Sunday, April 29, 2012

Sunday in CinCity. The Blue Skies Smilin' at Me Edition.








In the White Sky


by William Stafford



Many things in the world have

already happened. You can

go back and tell about them.

They are part of what we

own as we speed along

through the white sky.



But many things in the world

haven't yet happened. You help

them by thinking and writing and acting.

Where they begin, you greet them

or stop them. You come along

and sustain the new things.



Once, in the white sky there was

a beginning, and I happened to notice

and almost glimpsed what to do.

But now I have come far

to here, and it is away back there.

Some days, I think about it.


Hubby and I are sitting here this morning drinking our coffees and listening to WWOZ out of New Orleans on the computer and trying to decide what to do with our day off. If anything. It's cool and grey here. Good day to curl up and read or watch more episodes of Treme in our vigorous and studious attempt to learn about our daughter's new home.

I'm newly hooked on a fabulous book I heard about on NPR, Midnight in Peking. Nothing not to love about this story. True story. Pre-WWII China. Murder and an investigator from Scotland Yard. The book's been bought by the BBC, and not surprisingly will be filmed as a mini-series.

So, I keep sneaking off to read just one more chapter :>)...


Yesterday we went down to see the ballet company and the last performance of this season, The Steadfast Soldier and The Princess and the Pea. Another great show, stunning choreography, and witty to boot. Perfect for a rainy and chilly Saturday afternoon.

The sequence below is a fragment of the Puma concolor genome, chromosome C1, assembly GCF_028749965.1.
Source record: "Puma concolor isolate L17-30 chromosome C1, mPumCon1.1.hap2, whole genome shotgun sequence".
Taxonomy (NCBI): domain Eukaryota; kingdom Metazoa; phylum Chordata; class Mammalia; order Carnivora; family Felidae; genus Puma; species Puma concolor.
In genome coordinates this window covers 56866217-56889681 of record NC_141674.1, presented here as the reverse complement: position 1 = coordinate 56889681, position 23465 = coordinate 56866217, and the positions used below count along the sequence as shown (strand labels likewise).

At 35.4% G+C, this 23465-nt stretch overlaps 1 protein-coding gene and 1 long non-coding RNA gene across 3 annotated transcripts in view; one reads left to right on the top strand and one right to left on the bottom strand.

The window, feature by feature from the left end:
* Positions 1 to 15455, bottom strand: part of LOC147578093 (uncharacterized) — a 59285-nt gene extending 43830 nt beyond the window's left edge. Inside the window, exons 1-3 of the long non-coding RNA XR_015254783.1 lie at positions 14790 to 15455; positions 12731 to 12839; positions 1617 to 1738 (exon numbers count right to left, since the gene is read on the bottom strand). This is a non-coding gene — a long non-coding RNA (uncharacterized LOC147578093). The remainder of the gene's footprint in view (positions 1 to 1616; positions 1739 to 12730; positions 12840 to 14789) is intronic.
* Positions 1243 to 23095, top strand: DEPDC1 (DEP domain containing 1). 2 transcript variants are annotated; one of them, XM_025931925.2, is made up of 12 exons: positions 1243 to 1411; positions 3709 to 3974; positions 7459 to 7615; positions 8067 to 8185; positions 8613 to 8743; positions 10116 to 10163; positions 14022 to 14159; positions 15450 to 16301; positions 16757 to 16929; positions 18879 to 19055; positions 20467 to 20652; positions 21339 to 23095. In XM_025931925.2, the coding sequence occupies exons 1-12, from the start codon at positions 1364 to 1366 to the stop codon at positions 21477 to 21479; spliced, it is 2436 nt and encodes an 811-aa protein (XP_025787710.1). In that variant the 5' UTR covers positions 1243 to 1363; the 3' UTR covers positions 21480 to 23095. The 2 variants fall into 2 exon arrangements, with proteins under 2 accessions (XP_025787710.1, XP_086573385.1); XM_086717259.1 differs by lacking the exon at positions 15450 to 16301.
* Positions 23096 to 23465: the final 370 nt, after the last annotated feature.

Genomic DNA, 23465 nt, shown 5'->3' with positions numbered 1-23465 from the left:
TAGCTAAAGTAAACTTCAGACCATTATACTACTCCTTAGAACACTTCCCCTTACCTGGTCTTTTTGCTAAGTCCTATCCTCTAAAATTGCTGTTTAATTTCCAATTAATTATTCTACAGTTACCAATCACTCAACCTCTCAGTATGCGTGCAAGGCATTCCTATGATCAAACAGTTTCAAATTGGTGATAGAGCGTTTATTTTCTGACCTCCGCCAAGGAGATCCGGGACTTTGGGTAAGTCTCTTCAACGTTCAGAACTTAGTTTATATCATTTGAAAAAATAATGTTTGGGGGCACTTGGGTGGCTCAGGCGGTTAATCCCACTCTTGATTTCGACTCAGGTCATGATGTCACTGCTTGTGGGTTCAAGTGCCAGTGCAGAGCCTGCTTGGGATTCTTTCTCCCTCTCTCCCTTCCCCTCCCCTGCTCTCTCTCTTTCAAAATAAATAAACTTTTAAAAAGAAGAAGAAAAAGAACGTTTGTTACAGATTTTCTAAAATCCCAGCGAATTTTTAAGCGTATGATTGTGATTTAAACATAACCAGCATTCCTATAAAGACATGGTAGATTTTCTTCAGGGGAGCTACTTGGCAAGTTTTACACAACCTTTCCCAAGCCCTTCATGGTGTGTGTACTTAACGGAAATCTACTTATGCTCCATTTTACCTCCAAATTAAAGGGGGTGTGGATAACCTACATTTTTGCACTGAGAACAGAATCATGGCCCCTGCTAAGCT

This was after a morning of doing a mandatory online Myers-Briggs personality test for our next super mandatory staff meeting. You have to have a print out of your test results to get in the door. No secret at BigFatTeaching Hospital that it's an employers' market. They're going to wear the damn letters off the word MANDATORY they use it so damn often. I digress. Next, I assume we'll be bringing in our horoscopes.

Anyway, I took it. Found out I was an introvert, which at first surprised me, then made some sense. I made Hubby take it, too, to find out after 20 years if we're compatible, and he's also an introvert. So, now we think we need to go out and make friends with some extroverts which quite honestly sounds exhausting. Reading our profiles it's a wonder we ever leave the house. Thank God we have a dog.



Thursday, April 26, 2012

Tuesday in CinCity. The Home Sweet Home Edition.